Stripes are a time-tested tool in creating the illusion of length. Use stripes to your advantage and look for décor that will help elongate with visual lines. Generally, aim to run your stripes in the direction that needs the extra length. Anything from existing architectural elements like beams to striped rugs and throw pillows can be used to your advantage.
Look for Hidden (Yet Stylish) Storage
Keep things like electronics, cords, office supplies, and whatever else you'd like to hide out of sight with functional yet stylish pieces that pull double duty as storage and décor. For example, look for ottomans, entryway benches, and coffee tables with storage space. Covered woven baskets and pretty bins also store odds and ends while serving as side tables.
Take Your Time
If your home lacks personality and doesn't quite feel "done," Brent says that's okay—it's not a race. "My advice would be to take the pressure off," he shares.
He also recommends that you leave enough space to continue to evolve into your home. "A great rule of thumb when purchasing items and layering your space is if it's not absolutely beautiful or absolutely functional, get rid of it," he says. That way, when you do come across a flea market find or artwork that speaks to you, you can continue to layer.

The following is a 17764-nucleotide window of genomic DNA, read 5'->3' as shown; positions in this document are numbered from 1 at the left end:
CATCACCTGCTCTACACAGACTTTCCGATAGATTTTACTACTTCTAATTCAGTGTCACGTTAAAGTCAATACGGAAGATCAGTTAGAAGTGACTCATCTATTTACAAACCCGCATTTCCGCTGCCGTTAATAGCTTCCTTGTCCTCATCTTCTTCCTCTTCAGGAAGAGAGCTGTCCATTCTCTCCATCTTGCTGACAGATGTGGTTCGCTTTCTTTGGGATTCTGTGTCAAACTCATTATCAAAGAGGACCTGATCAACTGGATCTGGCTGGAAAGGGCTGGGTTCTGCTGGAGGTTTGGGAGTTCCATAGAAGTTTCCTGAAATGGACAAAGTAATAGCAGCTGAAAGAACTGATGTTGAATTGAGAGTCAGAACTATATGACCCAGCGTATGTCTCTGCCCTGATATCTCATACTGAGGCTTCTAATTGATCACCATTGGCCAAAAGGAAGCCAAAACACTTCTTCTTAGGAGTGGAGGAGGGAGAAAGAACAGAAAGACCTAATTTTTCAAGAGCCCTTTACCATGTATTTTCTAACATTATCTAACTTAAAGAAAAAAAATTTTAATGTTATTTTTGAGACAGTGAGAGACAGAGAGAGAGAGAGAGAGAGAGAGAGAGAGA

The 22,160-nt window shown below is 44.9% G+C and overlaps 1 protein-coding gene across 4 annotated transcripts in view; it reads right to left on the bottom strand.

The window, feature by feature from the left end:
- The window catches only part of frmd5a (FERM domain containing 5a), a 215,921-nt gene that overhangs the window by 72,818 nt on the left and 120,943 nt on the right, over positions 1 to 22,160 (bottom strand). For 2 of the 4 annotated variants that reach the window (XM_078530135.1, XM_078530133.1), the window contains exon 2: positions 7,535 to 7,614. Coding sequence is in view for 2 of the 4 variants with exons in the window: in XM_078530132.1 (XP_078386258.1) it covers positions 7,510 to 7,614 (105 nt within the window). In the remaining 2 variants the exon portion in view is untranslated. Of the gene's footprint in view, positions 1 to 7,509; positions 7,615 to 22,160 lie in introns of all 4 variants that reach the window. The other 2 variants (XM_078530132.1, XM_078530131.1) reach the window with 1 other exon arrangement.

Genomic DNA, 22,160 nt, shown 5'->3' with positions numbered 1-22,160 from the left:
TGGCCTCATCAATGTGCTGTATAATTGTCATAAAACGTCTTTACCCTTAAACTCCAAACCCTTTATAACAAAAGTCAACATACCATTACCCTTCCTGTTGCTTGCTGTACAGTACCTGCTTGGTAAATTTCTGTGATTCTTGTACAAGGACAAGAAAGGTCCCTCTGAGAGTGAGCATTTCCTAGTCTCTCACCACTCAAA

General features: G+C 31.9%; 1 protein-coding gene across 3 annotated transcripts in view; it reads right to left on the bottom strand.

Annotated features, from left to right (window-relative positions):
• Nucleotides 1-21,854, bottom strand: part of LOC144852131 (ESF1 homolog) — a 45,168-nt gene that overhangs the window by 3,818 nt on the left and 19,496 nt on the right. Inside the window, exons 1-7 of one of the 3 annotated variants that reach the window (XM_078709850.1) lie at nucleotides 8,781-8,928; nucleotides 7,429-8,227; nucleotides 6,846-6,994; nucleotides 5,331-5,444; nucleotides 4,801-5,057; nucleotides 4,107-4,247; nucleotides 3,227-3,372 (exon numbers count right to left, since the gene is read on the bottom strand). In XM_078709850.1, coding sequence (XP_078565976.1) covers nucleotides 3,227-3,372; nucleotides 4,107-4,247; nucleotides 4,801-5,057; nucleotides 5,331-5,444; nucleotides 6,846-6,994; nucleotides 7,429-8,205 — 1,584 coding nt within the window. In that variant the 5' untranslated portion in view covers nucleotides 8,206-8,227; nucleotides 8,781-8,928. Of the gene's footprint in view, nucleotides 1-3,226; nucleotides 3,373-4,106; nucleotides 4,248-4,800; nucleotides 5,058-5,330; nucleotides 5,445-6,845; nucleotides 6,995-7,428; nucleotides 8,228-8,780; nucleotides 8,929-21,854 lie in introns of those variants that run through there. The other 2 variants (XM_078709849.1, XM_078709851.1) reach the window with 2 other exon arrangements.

Admit When You Need Help
Sometimes the best way to help yourself is to be honest. If you're not particularly handy or something is beyond your skillset, don't be afraid to bring in the experts.
Even something that seems simple, like hanging curtains, has the potential to go disastrously wrong. "Sometimes when people try to do a project on their own, they can use the wrong tools, drills, or screws, which can damage the wires inside of a wall, the wall itself, or the product they are hanging on the wall," says Carr. Know your limits and know when to turn over the tools.